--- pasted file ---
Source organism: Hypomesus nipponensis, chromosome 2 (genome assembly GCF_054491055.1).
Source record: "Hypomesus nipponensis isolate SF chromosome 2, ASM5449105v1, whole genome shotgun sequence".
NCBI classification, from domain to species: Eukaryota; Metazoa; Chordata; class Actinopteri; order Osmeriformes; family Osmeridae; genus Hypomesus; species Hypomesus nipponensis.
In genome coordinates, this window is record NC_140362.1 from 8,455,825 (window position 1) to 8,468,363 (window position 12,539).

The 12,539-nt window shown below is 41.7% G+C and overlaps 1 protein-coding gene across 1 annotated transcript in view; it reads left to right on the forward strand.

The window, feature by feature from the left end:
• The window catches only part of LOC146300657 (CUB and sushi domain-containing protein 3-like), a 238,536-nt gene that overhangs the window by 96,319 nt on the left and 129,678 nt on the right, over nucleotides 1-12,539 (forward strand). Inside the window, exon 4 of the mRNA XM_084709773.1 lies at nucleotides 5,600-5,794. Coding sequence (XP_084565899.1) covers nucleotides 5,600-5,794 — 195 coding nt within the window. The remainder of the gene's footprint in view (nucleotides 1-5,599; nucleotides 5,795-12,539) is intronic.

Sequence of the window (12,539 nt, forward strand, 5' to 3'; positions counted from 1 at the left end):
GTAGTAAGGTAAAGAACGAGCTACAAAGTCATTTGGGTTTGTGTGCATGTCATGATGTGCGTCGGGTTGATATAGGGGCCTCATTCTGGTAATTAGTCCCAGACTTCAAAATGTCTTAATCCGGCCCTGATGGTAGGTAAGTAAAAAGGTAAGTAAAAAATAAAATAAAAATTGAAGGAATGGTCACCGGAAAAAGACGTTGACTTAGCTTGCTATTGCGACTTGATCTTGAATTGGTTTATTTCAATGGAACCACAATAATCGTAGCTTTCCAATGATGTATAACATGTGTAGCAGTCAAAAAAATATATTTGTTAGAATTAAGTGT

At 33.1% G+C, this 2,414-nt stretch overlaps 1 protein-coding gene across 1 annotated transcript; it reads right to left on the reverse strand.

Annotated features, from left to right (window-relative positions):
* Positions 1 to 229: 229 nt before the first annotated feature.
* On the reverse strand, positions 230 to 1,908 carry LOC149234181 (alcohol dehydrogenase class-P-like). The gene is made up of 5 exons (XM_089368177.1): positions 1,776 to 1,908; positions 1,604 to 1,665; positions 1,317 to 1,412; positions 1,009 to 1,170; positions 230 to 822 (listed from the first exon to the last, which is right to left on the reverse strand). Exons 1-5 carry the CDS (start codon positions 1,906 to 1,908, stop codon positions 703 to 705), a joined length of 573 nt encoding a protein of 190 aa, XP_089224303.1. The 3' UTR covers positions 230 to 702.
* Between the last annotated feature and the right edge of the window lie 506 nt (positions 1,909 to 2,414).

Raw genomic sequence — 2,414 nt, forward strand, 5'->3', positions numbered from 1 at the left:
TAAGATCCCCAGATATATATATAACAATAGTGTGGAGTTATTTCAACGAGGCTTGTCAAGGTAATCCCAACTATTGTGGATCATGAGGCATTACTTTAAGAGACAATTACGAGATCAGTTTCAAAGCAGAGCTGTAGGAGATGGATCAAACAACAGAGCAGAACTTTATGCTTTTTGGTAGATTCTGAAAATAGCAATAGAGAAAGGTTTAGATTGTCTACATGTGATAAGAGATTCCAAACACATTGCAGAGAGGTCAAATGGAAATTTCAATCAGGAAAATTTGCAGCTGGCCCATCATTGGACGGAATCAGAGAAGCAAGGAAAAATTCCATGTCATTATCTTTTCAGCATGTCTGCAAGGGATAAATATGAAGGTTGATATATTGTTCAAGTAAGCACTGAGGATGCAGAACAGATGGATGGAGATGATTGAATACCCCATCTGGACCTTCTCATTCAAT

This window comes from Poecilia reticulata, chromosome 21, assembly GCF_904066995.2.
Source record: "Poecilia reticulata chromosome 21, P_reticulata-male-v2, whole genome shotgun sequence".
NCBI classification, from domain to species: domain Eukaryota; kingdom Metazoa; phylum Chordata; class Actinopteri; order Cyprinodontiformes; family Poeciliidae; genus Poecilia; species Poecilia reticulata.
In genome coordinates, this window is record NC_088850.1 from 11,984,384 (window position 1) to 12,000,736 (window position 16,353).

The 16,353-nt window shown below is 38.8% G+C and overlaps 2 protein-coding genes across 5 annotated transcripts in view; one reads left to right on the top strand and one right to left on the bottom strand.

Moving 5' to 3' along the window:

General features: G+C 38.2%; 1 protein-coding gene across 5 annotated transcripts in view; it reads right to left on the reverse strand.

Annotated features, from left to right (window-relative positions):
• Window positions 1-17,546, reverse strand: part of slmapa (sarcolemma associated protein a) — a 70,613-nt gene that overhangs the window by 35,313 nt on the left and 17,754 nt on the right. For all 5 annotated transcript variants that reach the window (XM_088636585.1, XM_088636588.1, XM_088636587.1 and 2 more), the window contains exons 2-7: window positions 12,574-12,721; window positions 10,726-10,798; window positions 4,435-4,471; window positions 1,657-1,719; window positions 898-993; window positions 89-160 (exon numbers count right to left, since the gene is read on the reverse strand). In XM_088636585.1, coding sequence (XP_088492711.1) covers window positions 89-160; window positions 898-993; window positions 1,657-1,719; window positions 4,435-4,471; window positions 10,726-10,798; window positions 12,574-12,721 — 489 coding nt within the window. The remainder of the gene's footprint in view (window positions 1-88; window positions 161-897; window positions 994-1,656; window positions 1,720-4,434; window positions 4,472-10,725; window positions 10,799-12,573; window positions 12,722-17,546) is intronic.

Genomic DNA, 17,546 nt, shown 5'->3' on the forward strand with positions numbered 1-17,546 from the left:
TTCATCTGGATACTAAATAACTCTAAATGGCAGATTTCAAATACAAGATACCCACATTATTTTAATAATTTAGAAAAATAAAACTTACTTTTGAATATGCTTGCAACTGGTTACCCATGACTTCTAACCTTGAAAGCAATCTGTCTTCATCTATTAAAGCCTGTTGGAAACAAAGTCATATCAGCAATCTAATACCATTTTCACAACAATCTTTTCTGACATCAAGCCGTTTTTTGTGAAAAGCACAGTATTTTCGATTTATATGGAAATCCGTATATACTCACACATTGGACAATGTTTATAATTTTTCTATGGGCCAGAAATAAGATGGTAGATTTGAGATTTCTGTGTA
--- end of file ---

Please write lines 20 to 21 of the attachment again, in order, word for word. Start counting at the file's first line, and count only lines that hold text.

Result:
In genome coordinates, this window is record NC_088850.1 from 11,984,384 (window position 1) to 12,000,736 (window position 16,353).

The 16,353-nt window shown below is 38.8% G+C and overlaps 2 protein-coding genes across 5 annotated transcripts in view; one reads left to right on the top strand and one right to left on the bottom strand.